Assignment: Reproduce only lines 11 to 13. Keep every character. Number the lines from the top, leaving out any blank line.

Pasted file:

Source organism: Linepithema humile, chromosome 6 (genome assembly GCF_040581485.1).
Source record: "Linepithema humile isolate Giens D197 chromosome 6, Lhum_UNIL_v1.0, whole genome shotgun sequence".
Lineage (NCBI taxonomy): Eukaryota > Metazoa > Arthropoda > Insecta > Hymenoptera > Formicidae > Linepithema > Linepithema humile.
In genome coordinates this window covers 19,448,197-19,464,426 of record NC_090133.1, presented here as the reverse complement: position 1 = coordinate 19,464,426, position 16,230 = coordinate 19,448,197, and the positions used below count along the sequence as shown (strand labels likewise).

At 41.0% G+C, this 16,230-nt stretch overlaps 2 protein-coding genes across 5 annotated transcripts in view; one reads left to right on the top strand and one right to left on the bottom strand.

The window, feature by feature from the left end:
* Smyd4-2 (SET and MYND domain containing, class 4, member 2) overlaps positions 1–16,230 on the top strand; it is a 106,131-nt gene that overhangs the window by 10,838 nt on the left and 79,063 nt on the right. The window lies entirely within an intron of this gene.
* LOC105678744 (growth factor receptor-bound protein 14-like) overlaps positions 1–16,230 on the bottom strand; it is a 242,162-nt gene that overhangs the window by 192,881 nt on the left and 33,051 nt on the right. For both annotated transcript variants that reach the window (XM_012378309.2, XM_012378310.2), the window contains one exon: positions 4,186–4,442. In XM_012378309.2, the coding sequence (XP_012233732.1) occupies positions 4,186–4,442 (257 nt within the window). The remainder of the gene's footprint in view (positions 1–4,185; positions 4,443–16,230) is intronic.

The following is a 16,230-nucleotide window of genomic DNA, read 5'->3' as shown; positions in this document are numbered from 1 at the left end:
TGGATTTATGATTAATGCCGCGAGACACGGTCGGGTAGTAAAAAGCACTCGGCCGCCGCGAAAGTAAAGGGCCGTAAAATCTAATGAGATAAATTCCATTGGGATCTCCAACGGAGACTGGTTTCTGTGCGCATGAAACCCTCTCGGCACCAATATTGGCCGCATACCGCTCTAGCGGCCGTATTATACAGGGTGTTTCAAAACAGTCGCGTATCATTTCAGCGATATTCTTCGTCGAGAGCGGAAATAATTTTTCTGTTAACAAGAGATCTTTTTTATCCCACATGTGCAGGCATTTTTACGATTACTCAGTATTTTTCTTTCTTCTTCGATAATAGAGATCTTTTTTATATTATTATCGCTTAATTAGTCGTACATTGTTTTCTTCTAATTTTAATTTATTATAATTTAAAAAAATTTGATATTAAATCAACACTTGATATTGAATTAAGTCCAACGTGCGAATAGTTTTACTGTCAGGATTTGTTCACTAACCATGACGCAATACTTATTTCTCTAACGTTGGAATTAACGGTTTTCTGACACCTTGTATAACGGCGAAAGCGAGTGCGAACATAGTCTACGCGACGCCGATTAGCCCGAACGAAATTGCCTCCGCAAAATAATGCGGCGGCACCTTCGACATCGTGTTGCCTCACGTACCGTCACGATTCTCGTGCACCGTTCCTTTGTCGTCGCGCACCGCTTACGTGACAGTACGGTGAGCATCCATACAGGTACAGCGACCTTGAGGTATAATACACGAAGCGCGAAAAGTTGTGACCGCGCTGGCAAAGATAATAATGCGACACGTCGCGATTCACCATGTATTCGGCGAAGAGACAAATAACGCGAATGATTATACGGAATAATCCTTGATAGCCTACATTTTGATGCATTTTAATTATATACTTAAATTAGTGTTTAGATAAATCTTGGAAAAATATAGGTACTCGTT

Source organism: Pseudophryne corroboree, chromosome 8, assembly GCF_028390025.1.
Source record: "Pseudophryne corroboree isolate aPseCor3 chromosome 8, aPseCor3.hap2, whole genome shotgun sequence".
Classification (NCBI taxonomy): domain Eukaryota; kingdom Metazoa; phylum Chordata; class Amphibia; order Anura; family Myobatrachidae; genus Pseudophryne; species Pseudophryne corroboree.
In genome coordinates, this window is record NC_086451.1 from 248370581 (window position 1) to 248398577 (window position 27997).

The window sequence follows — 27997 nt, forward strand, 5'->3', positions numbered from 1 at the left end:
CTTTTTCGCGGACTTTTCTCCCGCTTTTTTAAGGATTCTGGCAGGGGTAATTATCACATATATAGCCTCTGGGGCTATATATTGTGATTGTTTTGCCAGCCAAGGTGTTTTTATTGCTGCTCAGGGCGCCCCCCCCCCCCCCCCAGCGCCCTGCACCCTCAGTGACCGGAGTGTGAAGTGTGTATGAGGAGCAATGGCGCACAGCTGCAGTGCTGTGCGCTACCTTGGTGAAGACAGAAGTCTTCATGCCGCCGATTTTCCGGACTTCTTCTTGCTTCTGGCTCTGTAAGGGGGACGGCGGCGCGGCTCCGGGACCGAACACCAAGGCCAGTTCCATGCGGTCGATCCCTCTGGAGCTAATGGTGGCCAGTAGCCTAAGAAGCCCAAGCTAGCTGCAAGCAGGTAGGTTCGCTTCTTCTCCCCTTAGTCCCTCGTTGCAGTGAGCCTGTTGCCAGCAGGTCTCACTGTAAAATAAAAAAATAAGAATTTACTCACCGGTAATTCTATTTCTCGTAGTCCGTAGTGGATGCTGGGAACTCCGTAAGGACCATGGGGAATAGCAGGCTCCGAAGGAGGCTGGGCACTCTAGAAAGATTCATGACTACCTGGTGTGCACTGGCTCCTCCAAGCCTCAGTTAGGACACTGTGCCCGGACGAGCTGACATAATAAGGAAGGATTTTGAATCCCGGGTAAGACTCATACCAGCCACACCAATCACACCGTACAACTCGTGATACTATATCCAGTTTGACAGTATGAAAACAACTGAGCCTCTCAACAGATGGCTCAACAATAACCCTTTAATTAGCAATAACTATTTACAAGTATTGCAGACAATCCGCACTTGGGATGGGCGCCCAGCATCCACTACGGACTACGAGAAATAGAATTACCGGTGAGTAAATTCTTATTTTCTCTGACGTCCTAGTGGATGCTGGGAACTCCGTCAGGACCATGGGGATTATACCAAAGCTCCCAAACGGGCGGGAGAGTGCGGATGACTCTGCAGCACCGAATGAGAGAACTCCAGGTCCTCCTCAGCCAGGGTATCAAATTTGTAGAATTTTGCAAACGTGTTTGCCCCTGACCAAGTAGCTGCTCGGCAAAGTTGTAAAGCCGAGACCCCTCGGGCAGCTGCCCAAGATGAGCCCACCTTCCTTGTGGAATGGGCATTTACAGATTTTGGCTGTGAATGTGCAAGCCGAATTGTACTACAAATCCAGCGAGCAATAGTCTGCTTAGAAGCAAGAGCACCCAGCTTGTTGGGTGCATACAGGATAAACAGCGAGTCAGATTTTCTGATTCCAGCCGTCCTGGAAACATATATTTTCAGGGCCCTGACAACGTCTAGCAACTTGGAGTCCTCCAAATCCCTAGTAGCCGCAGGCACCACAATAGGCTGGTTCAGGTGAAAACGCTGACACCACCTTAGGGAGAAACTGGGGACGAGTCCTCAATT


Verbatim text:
Source organism: Pseudophryne corroboree, chromosome 8, assembly GCF_028390025.1.
Source record: "Pseudophryne corroboree isolate aPseCor3 chromosome 8, aPseCor3.hap2, whole genome shotgun sequence".
Classification (NCBI taxonomy): domain Eukaryota; kingdom Metazoa; phylum Chordata; class Amphibia; order Anura; family Myobatrachidae; genus Pseudophryne; species Pseudophryne corroboree.